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  • Writer's pictureElaine Sison

The most memorable activities of Capitol Reef National Park

Capitol Reef National Park may seem like a huge detour on Google Maps, but you would regret missing it. I must admit Capitol Reef National Park gets fewer crowds overall compared to Zion National Park, Bryce Canyon, or Arches National Park because of the detour, but I wouldn’t have it any other way. The park is so massive, that some trails require a 4x4 drive if you want extra thrills beyond the main trails.

We were lucky to get weather around 70 degrees with mild winds in mid-October 2020. We arrived at the park around 11 a.m. to find the park with low traffic in the late Fall. I focused my visit around a one-day itinerary with the extra time the following day to drive through the scenic route that connected us to the next destination. Here are the most memorable activities from visiting Capitol Reef National Park:

Panorama Point

Panorama Point is the perfect introduction to the park to begin your journey. The parking is on location with the vista point just a few yards away with no hiking necessary.

Panorama Point at Capitol Reef National Park.
Panorama Point at Capitol Reef National Park.

Hickman Bridge

At the beginning of the hike, you'll see gravitating views of the river on the right as you ascend a brief incline. The trek starts with switchbacks that are manageable compared to my prior experiences with other switchbacks. The end of the trek leads you to Capitol Reef’s most popular natural bridge.

  • Distance: 1.8

  • Difficulty rating: easy

  • Parking: A small lot is available on Highway 24 next to the trail.

Beginning of the Hickman Bridge Trail at Capitol Reef National Park.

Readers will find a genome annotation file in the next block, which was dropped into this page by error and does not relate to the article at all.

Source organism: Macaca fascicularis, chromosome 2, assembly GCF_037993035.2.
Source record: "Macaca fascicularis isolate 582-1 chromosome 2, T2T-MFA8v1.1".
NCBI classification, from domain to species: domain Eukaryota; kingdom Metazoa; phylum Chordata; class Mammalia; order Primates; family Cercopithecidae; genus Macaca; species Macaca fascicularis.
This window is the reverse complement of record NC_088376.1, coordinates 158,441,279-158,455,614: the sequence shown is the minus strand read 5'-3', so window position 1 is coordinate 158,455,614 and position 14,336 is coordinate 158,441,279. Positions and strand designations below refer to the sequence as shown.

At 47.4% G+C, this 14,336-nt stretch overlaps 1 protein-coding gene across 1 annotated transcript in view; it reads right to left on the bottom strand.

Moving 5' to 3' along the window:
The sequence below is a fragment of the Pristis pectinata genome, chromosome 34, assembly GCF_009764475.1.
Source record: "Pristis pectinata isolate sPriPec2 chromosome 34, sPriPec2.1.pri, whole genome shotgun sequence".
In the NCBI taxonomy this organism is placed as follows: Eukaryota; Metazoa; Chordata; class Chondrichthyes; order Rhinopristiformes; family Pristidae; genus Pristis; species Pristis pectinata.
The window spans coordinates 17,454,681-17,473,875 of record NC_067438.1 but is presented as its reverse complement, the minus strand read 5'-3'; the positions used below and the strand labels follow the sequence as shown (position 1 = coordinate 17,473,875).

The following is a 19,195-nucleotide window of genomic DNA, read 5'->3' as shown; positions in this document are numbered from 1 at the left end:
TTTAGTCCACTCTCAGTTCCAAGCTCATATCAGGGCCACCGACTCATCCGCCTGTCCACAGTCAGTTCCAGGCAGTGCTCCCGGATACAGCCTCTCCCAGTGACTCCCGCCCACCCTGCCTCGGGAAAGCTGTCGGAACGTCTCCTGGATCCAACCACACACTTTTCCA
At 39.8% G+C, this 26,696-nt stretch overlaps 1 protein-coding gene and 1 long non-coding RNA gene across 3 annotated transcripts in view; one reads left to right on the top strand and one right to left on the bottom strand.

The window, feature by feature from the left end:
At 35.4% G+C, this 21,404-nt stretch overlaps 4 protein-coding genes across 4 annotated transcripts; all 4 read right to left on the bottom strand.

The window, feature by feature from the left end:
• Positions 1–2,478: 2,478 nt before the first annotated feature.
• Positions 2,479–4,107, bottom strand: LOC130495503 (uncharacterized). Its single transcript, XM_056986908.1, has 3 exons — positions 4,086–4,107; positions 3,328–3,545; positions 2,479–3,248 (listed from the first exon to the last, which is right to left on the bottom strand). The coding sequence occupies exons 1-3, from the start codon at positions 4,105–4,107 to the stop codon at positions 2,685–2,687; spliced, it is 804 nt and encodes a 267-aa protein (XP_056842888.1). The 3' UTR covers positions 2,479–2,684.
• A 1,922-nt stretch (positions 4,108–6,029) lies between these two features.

The beginning of the hike on Hickman Bridge Trail.
River near Hickman Bridge Trail at Capitol Reef National Park.

Hickman Bridge at Capitol Reef National Park.
Hickman Bridge view.
Hickman Bridge Trail at Capitol Reef National Park.
Easy walking path and partly shaded throughout the hike.

Cassidy Arch

Going to Cassidy Arch was the highlight of the visit. I recommend getting in shape for this hike because there are a lot of stairs and the elevation gain would make it more difficult. You’ll start the hike on Grand Wash Trail, so be sure to look out for the Cassidy Arch sign on your left after ¾ of a mile from the parking lot. We missed the sign and kept walking on the wrong trail so pay close attention to the left side to avoid missing the sign. The hike was amazing with mountain edge views. Just be sure to wear plenty of sunscreen and plenty of water because the hike is completely unshaded.

  • Distance: 3 miles

  • Difficulty rating: Moderate

  • Parking: You’ll be driving on an unpaved road for at least .25 miles until you reach the parking lot. I was able to drive the road in 2WD just fine, but you may have an issue if your car is too low.

Cassidy Arch Trail at Capitol Reef National Park
Cassidy Arch Trail sign on the left side. Don't miss it or you'll end up going the wrong way.

Cassidy Arch Trail stairs at Capitol Reef National Park